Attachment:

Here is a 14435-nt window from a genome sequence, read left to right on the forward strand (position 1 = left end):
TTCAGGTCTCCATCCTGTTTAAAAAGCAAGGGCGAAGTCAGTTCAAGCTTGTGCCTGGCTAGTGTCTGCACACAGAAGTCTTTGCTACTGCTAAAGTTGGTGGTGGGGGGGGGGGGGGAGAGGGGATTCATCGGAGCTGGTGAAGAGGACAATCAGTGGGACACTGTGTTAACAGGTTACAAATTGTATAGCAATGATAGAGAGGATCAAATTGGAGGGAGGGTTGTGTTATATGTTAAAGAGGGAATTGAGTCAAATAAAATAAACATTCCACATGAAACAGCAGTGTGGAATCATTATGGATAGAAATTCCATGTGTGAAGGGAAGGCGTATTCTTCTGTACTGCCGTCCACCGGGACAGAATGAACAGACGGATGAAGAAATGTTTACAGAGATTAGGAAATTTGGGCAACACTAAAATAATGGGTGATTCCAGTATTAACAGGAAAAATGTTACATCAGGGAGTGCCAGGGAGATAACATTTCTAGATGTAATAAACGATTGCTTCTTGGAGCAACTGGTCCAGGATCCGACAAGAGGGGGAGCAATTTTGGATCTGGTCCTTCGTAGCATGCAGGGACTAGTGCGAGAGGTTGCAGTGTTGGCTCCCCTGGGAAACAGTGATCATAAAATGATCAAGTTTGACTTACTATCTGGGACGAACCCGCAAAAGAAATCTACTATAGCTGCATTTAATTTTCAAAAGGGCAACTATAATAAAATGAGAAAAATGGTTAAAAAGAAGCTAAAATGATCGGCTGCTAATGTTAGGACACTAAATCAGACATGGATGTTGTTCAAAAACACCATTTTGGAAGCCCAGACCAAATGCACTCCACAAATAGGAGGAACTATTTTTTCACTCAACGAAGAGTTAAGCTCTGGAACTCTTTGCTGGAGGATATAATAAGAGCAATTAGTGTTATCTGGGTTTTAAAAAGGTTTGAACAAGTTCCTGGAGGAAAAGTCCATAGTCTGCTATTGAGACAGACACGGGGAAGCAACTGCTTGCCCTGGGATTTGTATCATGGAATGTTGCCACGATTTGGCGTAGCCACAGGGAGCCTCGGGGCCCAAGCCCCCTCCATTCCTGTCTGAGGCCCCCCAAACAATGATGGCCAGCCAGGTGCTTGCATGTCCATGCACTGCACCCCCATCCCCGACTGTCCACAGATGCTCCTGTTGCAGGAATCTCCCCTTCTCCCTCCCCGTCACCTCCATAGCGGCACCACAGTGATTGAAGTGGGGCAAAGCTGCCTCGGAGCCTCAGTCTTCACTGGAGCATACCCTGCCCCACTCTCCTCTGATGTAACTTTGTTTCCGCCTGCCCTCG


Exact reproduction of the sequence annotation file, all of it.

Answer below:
Here is a 14435-nt window from a genome sequence, read left to right on the forward strand (position 1 = left end):
TTCAGGTCTCCATCCTGTTTAAAAAGCAAGGGCGAAGTCAGTTCAAGCTTGTGCCTGGCTAGTGTCTGCACACAGAAGTCTTTGCTACTGCTAAAGTTGGTGGTGGGGGGGGGGGGGGAGAGGGGATTCATCGGAGCTGGTGAAGAGGACAATCAGTGGGACACTGTGTTAACAGGTTACAAATTGTATAGCAATGATAGAGAGGATCAAATTGGAGGGAGGGTTGTGTTATATGTTAAAGAGGGAATTGAGTCAAATAAAATAAACATTCCACATGAAACAGCAGTGTGGAATCATTATGGATAGAAATTCCATGTGTGAAGGGAAGGCGTATTCTTCTGTACTGCCGTCCACCGGGACAGAATGAACAGACGGATGAAGAAATGTTTACAGAGATTAGGAAATTTGGGCAACACTAAAATAATGGGTGATTCCAGTATTAACAGGAAAAATGTTACATCAGGGAGTGCCAGGGAGATAACATTTCTAGATGTAATAAACGATTGCTTCTTGGAGCAACTGGTCCAGGATCCGACAAGAGGGGGAGCAATTTTGGATCTGGTCCTTCGTAGCATGCAGGGACTAGTGCGAGAGGTTGCAGTGTTGGCTCCCCTGGGAAACAGTGATCATAAAATGATCAAGTTTGACTTACTATCTGGGACGAACCCGCAAAAGAAATCTACTATAGCTGCATTTAATTTTCAAAAGGGCAACTATAATAAAATGAGAAAAATGGTTAAAAAGAAGCTAAAATGATCGGCTGCTAATGTTAGGACACTAAATCAGACATGGATGTTGTTCAAAAACACCATTTTGGAAGCCCAGACCAAATGCACTCCACAAATAGGAGGAACTATTTTTTCACTCAACGAAGAGTTAAGCTCTGGAACTCTTTGCTGGAGGATATAATAAGAGCAATTAGTGTTATCTGGGTTTTAAAAAGGTTTGAACAAGTTCCTGGAGGAAAAGTCCATAGTCTGCTATTGAGACAGACACGGGGAAGCAACTGCTTGCCCTGGGATTTGTATCATGGAATGTTGCCACGATTTGGCGTAGCCACAGGGAGCCTCGGGGCCCAAGCCCCCTCCATTCCTGTCTGAGGCCCCCCAAACAATGATGGCCAGCCAGGTGCTTGCATGTCCATGCACTGCACCCCCATCCCCGACTGTCCACAGATGCTCCTGTTGCAGGAATCTCCCCTTCTCCCTCCCCGTCACCTCCATAGCGGCACCACAGTGATTGAAGTGGGGCAAAGCTGCCTCGGAGCCTCAGTCTTCACTGGAGCATACCCTGCCCCACTCTCCTCTGATGTAACTTTGTTTCCGCCTGCCCTCG